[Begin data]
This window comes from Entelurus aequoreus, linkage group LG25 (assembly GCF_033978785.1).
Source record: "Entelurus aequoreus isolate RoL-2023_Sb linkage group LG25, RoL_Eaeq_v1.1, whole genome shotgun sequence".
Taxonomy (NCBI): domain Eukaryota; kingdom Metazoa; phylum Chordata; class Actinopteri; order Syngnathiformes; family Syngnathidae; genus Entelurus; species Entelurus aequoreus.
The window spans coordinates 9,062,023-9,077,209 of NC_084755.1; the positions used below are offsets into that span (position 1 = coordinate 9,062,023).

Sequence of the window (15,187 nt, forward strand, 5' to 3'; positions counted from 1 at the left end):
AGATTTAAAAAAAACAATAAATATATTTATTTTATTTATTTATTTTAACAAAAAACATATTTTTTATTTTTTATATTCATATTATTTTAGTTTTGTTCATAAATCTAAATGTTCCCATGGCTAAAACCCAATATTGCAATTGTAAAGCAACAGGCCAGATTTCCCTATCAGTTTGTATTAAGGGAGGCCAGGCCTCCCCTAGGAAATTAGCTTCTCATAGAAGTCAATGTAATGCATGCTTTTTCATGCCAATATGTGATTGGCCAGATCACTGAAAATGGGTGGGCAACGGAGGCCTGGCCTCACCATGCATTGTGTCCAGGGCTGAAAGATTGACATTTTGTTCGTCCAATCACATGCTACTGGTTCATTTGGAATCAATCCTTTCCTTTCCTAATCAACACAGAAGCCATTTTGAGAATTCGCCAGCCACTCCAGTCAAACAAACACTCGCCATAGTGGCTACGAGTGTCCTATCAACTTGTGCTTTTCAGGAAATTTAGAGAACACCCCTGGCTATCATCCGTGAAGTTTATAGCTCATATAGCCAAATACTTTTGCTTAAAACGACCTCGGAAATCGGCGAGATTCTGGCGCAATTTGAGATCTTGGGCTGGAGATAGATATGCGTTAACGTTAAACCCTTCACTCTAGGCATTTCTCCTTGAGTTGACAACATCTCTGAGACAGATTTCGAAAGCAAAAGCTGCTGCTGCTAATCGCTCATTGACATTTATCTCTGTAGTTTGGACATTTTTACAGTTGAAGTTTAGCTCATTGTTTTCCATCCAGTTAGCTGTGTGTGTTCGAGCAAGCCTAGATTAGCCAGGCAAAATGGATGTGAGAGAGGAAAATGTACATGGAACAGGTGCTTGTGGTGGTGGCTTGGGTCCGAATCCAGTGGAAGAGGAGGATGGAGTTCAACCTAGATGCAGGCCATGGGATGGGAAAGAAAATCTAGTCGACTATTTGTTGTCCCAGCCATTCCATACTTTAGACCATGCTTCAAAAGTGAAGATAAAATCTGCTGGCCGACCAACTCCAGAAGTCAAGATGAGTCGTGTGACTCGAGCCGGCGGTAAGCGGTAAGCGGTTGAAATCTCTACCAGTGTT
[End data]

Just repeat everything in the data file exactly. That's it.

This window comes from Entelurus aequoreus, linkage group LG25 (assembly GCF_033978785.1).
Source record: "Entelurus aequoreus isolate RoL-2023_Sb linkage group LG25, RoL_Eaeq_v1.1, whole genome shotgun sequence".
Taxonomy (NCBI): domain Eukaryota; kingdom Metazoa; phylum Chordata; class Actinopteri; order Syngnathiformes; family Syngnathidae; genus Entelurus; species Entelurus aequoreus.
The window spans coordinates 9,062,023-9,077,209 of NC_084755.1; the positions used below are offsets into that span (position 1 = coordinate 9,062,023).

Sequence of the window (15,187 nt, forward strand, 5' to 3'; positions counted from 1 at the left end):
AGATTTAAAAAAAACAATAAATATATTTATTTTATTTATTTATTTTAACAAAAAACATATTTTTTATTTTTTATATTCATATTATTTTAGTTTTGTTCATAAATCTAAATGTTCCCATGGCTAAAACCCAATATTGCAATTGTAAAGCAACAGGCCAGATTTCCCTATCAGTTTGTATTAAGGGAGGCCAGGCCTCCCCTAGGAAATTAGCTTCTCATAGAAGTCAATGTAATGCATGCTTTTTCATGCCAATATGTGATTGGCCAGATCACTGAAAATGGGTGGGCAACGGAGGCCTGGCCTCACCATGCATTGTGTCCAGGGCTGAAAGATTGACATTTTGTTCGTCCAATCACATGCTACTGGTTCATTTGGAATCAATCCTTTCCTTTCCTAATCAACACAGAAGCCATTTTGAGAATTCGCCAGCCACTCCAGTCAAACAAACACTCGCCATAGTGGCTACGAGTGTCCTATCAACTTGTGCTTTTCAGGAAATTTAGAGAACACCCCTGGCTATCATCCGTGAAGTTTATAGCTCATATAGCCAAATACTTTTGCTTAAAACGACCTCGGAAATCGGCGAGATTCTGGCGCAATTTGAGATCTTGGGCTGGAGATAGATATGCGTTAACGTTAAACCCTTCACTCTAGGCATTTCTCCTTGAGTTGACAACATCTCTGAGACAGATTTCGAAAGCAAAAGCTGCTGCTGCTAATCGCTCATTGACATTTATCTCTGTAGTTTGGACATTTTTACAGTTGAAGTTTAGCTCATTGTTTTCCATCCAGTTAGCTGTGTGTGTTCGAGCAAGCCTAGATTAGCCAGGCAAAATGGATGTGAGAGAGGAAAATGTACATGGAACAGGTGCTTGTGGTGGTGGCTTGGGTCCGAATCCAGTGGAAGAGGAGGATGGAGTTCAACCTAGATGCAGGCCATGGGATGGGAAAGAAAATCTAGTCGACTATTTGTTGTCCCAGCCATTCCATACTTTAGACCATGCTTCAAAAGTGAAGATAAAATCTGCTGGCCGACCAACTCCAGAAGTCAAGATGAGTCGTGTGACTCGAGCCGGCGGTAAGCGGTAAGCGGTTGAAATCTCTACCAGTGTT